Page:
The penalties for using a mobile phone while driving in the UK were increased as of midnight last night.
Department for Transport officials said that the previous penalty of a £30 fine was having little impact on drivers, 21 per cent of whom admitted breaking the law.
The fine has now been increased to £60 with an additional punishment of three points added to the licences of offenders.
In certain circumstances, where the case reaches court, ordinary drivers face a maximum fine of £1,000 and commercial drivers can be fined up to £2,500. Those found guilty could also be disqualified from driving.
Inspector Russell Clark, head of West Yorkshire Police's Roads Policing unit, said: "Not only is it illegal to use a mobile phone without a proper hands-free kit while driving, it is extremely dangerous.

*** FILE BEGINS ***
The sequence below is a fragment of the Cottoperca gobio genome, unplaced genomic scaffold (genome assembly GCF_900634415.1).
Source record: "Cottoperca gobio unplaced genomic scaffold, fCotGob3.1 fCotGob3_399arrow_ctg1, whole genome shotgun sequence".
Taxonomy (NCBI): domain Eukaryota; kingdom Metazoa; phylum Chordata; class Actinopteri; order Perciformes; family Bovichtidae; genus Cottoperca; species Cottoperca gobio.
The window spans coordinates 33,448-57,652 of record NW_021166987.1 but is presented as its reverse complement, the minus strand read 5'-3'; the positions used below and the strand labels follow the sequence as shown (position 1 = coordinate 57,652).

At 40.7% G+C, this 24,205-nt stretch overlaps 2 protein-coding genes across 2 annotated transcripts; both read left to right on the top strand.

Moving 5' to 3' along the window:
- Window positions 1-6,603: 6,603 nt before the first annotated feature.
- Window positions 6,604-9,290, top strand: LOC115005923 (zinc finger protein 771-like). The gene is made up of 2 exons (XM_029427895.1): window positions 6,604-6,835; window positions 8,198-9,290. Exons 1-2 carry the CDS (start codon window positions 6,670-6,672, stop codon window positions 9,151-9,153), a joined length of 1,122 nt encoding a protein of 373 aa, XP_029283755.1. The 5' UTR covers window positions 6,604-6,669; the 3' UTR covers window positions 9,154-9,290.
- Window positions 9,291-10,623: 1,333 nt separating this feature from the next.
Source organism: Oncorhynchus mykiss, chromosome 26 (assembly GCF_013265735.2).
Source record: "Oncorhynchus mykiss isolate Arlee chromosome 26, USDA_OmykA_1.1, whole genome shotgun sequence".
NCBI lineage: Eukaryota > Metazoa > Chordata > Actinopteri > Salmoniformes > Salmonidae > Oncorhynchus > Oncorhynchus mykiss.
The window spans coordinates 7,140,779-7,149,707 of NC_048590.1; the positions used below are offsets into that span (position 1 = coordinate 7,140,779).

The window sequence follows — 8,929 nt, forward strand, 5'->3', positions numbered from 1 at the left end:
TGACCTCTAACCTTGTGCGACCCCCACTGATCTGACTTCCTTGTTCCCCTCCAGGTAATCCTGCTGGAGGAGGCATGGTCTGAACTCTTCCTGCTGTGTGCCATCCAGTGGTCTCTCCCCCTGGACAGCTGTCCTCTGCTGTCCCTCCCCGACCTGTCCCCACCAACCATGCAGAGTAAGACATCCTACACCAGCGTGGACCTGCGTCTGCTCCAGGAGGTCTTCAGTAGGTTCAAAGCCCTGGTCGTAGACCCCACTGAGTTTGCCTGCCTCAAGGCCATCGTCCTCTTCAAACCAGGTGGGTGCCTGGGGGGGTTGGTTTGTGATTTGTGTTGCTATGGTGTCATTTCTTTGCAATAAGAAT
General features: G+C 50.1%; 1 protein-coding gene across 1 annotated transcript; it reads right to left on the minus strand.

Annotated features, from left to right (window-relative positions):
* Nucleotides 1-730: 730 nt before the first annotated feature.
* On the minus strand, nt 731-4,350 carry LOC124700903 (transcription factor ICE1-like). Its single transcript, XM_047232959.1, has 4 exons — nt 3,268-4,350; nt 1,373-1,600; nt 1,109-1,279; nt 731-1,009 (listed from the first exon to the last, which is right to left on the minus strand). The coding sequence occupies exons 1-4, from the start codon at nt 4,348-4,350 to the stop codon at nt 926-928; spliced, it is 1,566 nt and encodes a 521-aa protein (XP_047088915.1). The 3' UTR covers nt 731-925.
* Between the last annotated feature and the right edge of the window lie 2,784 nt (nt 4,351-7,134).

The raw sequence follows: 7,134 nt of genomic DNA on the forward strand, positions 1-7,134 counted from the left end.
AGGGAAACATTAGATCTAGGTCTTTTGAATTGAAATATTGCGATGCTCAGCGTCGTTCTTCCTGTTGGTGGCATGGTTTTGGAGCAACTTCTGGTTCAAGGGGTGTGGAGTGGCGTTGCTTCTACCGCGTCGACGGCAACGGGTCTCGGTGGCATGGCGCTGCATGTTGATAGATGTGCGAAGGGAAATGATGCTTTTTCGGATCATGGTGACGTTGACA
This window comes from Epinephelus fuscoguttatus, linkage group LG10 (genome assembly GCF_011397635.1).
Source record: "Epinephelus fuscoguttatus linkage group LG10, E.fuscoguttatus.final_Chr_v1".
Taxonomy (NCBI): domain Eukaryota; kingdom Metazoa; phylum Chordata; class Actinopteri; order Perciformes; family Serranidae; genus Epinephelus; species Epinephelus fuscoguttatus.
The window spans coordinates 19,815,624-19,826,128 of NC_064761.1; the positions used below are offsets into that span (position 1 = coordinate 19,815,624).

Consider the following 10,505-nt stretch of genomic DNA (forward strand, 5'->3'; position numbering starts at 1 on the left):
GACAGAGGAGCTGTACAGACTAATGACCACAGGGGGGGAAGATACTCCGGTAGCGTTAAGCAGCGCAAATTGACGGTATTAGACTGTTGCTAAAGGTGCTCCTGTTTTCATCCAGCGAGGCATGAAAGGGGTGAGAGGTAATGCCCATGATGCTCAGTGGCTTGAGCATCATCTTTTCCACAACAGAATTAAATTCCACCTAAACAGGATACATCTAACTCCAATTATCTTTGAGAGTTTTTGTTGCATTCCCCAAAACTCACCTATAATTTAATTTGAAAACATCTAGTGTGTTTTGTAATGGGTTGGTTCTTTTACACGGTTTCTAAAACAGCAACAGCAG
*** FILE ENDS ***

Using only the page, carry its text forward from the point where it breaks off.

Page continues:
"Being engaged in a conversation on the phone or sending and receiving text messages cause motorists to lose concentration, and greatly increases the risk of an accident."
The revised law also means that motorists can be prosecuted for using a hands-free kit if they are not in control of their vehicle. Authorities are encouraging people to switch off their mobile phones entirely when getting to the car.
"Drivers need to remember that they are always responsible for the proper control of their vehicle and can expect to be prosecuted if they are not," said Clark.
"While it is a specific offence to use a handheld mobile phone, a driver may not be in proper control of their vehicle while using a hands-free kit.
"I would encourage drivers to turn off their phone when they get into a vehicle and plan their journey and to have a safe place to stop in order to take messages and make calls."
Road safety campaigners have welcomed the changes, but are still calling for an outright ban of hands-free kits.
Police forces have warned that they will be cracking down on offenders.
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